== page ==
I cannot find the paperwork at the moment to say if it was done.
will keep you posted.
i took my car back for a rolling road tune-up yesterday, after all the tests i was told that the car was good, also that using a weber 500 means you cannot get the set-up perfect due to the way it is set up?
i was told that i can maybe retard the ignition a touch which will lose some power.
It was explained that with the weber 500 there will be a slight problem when you reach the upper limit of the primary but it is fine when it goes to the secondary, this lines up with the slight hesitation the car has at certain throttle setting, when i put my foot down it goes away (onto secondary).
Does this sound correct?
It is a bit frightening when you see your car being tested,the car is really trashed. the bhp was not to bad though, 220 at fly, 172 at the rear wheels.
It was commented that it was one of the best he has tested, so cannot be to bad, only comment was the brakes could be better (took it for a road test).
Hopefully this is it for a while, just need to get rid of some bay temperature.
had this sort of hesitation too, althoug my car is fitted with a Holley 390.
After changing the spring for the vac secondaries it became a little better. changing the cam of the excellerating pump and the shooters, it was cured.
I do not know upon the construction details of the Weber 500, but trying to set up comparable mimics there might help.
Did they confirm that they had changed the primary rods and jets to the ones I specified, ie. rods 1441 and jets 1421. From what you said in your last post it doesn't sound like they are very familiar with the Edelbock/Weber carb.
It sounds like your engine is running fine at wide open throttle when it's running on all 4 barrels, but still may be too rich on the primaries and this may be causing partial plug fouling once the engine is up to full running temperature, and when you put your foot down it hesitates and then clears it's throat.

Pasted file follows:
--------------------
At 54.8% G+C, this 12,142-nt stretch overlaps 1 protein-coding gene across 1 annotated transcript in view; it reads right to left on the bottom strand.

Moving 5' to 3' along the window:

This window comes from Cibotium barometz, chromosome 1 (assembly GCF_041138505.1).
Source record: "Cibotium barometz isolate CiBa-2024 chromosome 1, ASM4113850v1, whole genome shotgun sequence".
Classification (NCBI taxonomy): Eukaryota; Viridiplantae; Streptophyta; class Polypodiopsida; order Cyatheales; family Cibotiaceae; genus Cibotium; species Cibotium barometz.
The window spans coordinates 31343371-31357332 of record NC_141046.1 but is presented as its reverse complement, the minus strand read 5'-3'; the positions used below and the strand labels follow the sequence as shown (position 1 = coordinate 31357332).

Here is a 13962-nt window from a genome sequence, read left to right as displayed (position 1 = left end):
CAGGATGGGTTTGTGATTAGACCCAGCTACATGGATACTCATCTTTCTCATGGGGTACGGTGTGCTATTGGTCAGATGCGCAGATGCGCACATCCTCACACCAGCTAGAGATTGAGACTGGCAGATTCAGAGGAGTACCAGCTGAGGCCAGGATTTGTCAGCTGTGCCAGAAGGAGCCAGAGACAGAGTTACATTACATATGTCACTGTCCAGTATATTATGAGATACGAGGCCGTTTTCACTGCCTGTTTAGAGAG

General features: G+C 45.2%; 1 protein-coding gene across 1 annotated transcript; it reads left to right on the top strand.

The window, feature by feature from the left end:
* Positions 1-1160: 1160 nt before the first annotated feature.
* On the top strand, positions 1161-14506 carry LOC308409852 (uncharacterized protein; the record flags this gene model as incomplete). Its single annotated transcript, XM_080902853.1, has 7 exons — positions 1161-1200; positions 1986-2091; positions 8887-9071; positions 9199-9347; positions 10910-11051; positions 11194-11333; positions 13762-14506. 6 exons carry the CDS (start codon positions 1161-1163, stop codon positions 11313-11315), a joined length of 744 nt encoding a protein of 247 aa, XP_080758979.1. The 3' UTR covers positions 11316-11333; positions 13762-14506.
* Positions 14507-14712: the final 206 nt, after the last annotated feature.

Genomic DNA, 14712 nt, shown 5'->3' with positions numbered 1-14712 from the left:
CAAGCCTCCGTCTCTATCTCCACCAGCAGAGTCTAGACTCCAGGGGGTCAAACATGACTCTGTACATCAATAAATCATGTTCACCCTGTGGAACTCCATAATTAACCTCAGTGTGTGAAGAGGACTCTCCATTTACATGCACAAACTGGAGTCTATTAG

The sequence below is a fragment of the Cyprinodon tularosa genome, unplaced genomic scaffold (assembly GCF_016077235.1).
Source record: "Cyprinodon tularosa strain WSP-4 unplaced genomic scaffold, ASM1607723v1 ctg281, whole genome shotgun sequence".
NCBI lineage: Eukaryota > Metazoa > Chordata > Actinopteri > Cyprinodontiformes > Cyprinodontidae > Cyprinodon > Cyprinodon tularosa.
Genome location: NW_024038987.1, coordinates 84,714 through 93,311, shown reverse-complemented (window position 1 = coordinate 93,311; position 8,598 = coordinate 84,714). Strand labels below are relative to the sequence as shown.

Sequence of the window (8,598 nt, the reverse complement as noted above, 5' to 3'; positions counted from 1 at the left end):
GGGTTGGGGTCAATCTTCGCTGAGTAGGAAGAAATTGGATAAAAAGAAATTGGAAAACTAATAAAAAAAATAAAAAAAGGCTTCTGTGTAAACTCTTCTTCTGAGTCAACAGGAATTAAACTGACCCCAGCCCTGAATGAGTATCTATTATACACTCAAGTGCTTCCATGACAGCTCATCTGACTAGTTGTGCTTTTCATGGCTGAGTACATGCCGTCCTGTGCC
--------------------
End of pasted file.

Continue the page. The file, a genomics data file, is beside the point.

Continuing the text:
If they confirm that the correct rods and jets have been fitted you could try adjusting the pump calibration, it's an external adjustment, very simple and explained on page 14 of the carb manual.
Forgot to comment on your rolling road operators comment re the design of the carb, which is not correct. The Edelbrock/Weber is a very good carb and much easier to calibrate than the Holly once set up properly, it should provide excellent service.
Re ignition timing it's unlike ly that you would need th retard the ignition unless it already over advanced.
A decent SD1 engine with Stage 1 heads a fast road cam 9.75/1 compression and your carb will need 10 degrees of advance at 1000RPM and idealy 34 degrees by 3500RPM with the vacuum advance temporarily diconnected for testing purposes, it's unlikely with a standard distributor that you will get the 34 degees by 3500RPM unless it's been recurved, most standard distributors do not give full advance till much later in the rev range.
Can you confirm the spec of the engine and what distributor you are using.
|Engine hesitation ussaully is blame to the carb and yes it can be. Ign can be at fault and cause the same simptoms as the carb would.|
Holley carbs are a bit more sensitive to ign problems.
Ign timing is different for each engine. Headers, cam, manifold, compression etc does change the ign timing and advance of the timing process, springs weights and vacuum canister.
Before doing any carb settings and mods, the ign should be done first and get as close as possible with the ign, then do the carb.
If you have a cam with more duration then the vacuum advance should be come in faster (adjsutable vacuum pot) If you have more compression than stock at least 1 or 2 points then retard the overall advance curve with stiffer springs.
Then adjsut the initial timing to specs as starting point, advance 1-3 degrees and road test. Also if you have more compressions and headeers then run a colder plug one step down should be sufficiant for the street.
To find the initial timing on your particular engine is best done with a vacuum gauge.
I will confirm the distributor at the weekend. i have it locked away in a garage at the moment.
This thread was discussed between 30/04/2007 and 17/05/2007